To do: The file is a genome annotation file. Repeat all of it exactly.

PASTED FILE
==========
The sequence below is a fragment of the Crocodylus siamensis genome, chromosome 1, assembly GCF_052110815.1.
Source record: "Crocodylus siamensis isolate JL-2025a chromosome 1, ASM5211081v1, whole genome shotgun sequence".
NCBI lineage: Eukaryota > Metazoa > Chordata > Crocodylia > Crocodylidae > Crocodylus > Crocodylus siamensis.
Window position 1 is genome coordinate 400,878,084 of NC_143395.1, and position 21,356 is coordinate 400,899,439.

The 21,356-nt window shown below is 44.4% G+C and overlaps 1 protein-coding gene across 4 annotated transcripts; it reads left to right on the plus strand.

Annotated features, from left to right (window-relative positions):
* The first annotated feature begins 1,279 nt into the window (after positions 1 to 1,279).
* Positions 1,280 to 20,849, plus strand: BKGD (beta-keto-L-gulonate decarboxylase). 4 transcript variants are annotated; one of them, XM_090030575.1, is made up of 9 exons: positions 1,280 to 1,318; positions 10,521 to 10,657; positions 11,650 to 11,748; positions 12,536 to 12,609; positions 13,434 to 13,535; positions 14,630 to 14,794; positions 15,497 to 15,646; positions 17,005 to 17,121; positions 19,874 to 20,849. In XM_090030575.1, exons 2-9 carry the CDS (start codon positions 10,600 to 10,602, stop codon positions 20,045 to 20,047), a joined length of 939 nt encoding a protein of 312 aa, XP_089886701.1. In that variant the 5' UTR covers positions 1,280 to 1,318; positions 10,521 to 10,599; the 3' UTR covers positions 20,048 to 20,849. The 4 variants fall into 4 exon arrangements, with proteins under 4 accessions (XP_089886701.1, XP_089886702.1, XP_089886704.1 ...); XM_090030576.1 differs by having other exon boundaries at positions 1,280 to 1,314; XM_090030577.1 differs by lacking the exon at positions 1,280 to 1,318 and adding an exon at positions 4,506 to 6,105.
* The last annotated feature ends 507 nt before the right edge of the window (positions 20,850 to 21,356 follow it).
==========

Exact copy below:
The sequence below is a fragment of the Crocodylus siamensis genome, chromosome 1, assembly GCF_052110815.1.
Source record: "Crocodylus siamensis isolate JL-2025a chromosome 1, ASM5211081v1, whole genome shotgun sequence".
NCBI lineage: Eukaryota > Metazoa > Chordata > Crocodylia > Crocodylidae > Crocodylus > Crocodylus siamensis.
Window position 1 is genome coordinate 400,878,084 of NC_143395.1, and position 21,356 is coordinate 400,899,439.

The 21,356-nt window shown below is 44.4% G+C and overlaps 1 protein-coding gene across 4 annotated transcripts; it reads left to right on the plus strand.

Annotated features, from left to right (window-relative positions):
* The first annotated feature begins 1,279 nt into the window (after positions 1 to 1,279).
* Positions 1,280 to 20,849, plus strand: BKGD (beta-keto-L-gulonate decarboxylase). 4 transcript variants are annotated; one of them, XM_090030575.1, is made up of 9 exons: positions 1,280 to 1,318; positions 10,521 to 10,657; positions 11,650 to 11,748; positions 12,536 to 12,609; positions 13,434 to 13,535; positions 14,630 to 14,794; positions 15,497 to 15,646; positions 17,005 to 17,121; positions 19,874 to 20,849. In XM_090030575.1, exons 2-9 carry the CDS (start codon positions 10,600 to 10,602, stop codon positions 20,045 to 20,047), a joined length of 939 nt encoding a protein of 312 aa, XP_089886701.1. In that variant the 5' UTR covers positions 1,280 to 1,318; positions 10,521 to 10,599; the 3' UTR covers positions 20,048 to 20,849. The 4 variants fall into 4 exon arrangements, with proteins under 4 accessions (XP_089886701.1, XP_089886702.1, XP_089886704.1 ...); XM_090030576.1 differs by having other exon boundaries at positions 1,280 to 1,314; XM_090030577.1 differs by lacking the exon at positions 1,280 to 1,318 and adding an exon at positions 4,506 to 6,105.
* The last annotated feature ends 507 nt before the right edge of the window (positions 20,850 to 21,356 follow it).